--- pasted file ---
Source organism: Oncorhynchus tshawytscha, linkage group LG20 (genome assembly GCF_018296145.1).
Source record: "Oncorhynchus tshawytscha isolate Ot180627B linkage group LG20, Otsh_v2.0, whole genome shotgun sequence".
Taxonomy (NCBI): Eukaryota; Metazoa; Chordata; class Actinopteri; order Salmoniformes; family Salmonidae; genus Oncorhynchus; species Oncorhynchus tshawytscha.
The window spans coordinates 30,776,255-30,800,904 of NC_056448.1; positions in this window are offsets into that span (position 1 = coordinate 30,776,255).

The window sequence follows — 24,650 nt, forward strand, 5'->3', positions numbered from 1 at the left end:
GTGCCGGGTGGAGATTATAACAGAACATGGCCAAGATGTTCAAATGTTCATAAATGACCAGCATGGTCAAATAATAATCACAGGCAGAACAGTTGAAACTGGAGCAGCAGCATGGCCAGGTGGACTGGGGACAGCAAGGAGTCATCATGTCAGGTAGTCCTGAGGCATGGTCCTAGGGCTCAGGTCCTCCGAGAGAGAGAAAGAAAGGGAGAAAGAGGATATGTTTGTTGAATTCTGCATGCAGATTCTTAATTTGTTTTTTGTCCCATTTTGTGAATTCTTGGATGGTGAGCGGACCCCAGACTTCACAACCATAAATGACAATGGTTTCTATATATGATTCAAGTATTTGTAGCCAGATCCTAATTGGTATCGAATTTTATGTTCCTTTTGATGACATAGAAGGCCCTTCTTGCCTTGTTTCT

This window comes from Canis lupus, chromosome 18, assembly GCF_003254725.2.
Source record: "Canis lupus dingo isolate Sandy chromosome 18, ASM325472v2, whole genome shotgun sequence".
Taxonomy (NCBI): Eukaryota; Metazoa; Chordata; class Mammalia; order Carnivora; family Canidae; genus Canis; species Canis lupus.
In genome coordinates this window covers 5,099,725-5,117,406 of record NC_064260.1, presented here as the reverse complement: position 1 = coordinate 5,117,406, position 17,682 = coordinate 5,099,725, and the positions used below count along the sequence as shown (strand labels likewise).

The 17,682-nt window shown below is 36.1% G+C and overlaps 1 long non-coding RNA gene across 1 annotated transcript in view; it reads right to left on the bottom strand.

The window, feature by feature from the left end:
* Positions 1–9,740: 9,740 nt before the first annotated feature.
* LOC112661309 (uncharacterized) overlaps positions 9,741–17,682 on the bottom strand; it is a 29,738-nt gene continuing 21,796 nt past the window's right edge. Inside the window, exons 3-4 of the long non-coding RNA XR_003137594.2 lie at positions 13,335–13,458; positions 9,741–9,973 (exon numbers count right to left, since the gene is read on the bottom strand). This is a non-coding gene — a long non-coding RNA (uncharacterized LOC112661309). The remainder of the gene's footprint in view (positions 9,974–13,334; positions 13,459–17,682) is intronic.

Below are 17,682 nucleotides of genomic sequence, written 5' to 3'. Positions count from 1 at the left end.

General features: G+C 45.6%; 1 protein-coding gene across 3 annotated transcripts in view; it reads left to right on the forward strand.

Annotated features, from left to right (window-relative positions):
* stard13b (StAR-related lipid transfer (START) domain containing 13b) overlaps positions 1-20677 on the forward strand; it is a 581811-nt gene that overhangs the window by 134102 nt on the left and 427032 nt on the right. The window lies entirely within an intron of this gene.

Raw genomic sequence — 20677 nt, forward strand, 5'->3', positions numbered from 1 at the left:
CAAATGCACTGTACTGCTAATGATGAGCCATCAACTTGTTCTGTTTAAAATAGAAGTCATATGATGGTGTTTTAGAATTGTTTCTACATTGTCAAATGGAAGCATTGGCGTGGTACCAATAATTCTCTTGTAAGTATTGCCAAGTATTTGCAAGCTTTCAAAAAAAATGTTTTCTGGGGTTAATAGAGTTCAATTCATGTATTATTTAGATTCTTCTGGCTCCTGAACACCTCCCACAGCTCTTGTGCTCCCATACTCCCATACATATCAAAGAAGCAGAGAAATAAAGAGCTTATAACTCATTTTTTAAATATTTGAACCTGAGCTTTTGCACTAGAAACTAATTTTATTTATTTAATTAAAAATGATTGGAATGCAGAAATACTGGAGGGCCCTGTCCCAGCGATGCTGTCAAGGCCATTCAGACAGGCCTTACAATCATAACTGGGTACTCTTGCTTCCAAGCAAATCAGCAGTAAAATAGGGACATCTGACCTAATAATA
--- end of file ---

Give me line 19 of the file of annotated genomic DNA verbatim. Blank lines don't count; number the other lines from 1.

Raw genomic sequence — 20677 nt, forward strand, 5'->3', positions numbered from 1 at the left: